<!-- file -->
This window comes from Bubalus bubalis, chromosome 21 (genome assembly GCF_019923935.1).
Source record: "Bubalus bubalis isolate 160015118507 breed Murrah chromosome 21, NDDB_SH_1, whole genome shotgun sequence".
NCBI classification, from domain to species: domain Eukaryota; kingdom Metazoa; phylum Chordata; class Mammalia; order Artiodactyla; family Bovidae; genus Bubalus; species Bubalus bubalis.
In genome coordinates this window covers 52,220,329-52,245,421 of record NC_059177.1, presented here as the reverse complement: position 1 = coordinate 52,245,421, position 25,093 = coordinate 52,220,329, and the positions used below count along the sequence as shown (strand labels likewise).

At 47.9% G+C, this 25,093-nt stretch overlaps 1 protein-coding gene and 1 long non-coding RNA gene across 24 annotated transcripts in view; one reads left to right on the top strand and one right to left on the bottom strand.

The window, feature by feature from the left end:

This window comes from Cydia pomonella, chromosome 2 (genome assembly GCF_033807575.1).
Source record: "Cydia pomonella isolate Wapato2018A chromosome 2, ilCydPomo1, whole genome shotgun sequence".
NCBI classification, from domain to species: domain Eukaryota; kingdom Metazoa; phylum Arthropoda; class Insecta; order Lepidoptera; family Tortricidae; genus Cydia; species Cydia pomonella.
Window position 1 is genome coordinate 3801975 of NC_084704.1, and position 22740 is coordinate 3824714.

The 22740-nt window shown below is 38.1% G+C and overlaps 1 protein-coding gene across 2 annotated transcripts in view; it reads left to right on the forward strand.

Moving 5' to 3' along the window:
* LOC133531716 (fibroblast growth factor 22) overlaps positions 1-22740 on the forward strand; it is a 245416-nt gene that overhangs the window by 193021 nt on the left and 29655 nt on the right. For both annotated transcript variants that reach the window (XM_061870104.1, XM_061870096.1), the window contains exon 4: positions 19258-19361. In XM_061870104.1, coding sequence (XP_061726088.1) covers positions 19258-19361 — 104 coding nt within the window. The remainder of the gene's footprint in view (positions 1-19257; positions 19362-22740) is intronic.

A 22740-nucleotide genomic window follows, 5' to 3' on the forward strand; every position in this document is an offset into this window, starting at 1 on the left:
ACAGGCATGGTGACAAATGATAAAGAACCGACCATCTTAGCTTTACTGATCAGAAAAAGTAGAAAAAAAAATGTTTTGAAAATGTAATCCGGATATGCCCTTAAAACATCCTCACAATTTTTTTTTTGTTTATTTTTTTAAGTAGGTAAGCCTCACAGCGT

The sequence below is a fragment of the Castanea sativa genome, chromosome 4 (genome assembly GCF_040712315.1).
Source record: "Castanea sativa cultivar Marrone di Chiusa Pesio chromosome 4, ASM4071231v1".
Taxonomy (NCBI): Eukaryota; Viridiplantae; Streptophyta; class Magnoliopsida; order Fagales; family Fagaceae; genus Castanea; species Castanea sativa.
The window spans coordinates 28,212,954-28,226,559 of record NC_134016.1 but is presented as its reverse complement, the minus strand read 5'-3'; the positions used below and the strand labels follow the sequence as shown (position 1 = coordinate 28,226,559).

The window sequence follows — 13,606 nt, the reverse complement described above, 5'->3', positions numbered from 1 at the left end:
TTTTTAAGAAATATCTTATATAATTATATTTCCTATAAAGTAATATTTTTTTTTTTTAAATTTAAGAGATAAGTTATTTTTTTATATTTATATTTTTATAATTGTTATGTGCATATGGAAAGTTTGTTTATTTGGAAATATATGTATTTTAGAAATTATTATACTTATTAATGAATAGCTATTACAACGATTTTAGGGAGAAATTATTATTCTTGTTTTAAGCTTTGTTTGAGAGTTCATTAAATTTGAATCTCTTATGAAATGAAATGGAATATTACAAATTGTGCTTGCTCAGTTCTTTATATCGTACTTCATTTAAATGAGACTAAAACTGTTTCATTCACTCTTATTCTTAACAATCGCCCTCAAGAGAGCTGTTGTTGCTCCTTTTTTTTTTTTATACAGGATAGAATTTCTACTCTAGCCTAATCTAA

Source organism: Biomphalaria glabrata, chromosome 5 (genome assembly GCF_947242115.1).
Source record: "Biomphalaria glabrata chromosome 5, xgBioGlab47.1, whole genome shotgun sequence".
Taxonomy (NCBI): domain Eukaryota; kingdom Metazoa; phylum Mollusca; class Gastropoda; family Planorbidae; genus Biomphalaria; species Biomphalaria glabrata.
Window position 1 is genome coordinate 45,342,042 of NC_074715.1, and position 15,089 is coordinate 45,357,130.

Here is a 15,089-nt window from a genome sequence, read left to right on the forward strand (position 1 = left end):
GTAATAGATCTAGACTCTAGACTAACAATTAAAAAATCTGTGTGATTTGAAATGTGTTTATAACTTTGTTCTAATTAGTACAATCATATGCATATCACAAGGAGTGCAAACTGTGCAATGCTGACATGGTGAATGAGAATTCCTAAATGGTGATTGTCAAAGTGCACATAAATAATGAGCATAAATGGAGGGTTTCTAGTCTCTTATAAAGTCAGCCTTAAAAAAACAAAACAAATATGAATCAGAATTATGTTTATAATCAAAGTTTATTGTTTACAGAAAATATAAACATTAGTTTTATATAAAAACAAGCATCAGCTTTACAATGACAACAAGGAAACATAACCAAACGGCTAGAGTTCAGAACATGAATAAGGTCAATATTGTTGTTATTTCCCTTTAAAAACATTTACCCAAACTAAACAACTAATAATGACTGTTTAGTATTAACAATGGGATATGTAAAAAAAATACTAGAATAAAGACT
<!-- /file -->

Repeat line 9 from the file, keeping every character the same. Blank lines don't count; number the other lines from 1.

NCBI classification, from domain to species: domain Eukaryota; kingdom Metazoa; phylum Arthropoda; class Insecta; order Lepidoptera; family Tortricidae; genus Cydia; species Cydia pomonella.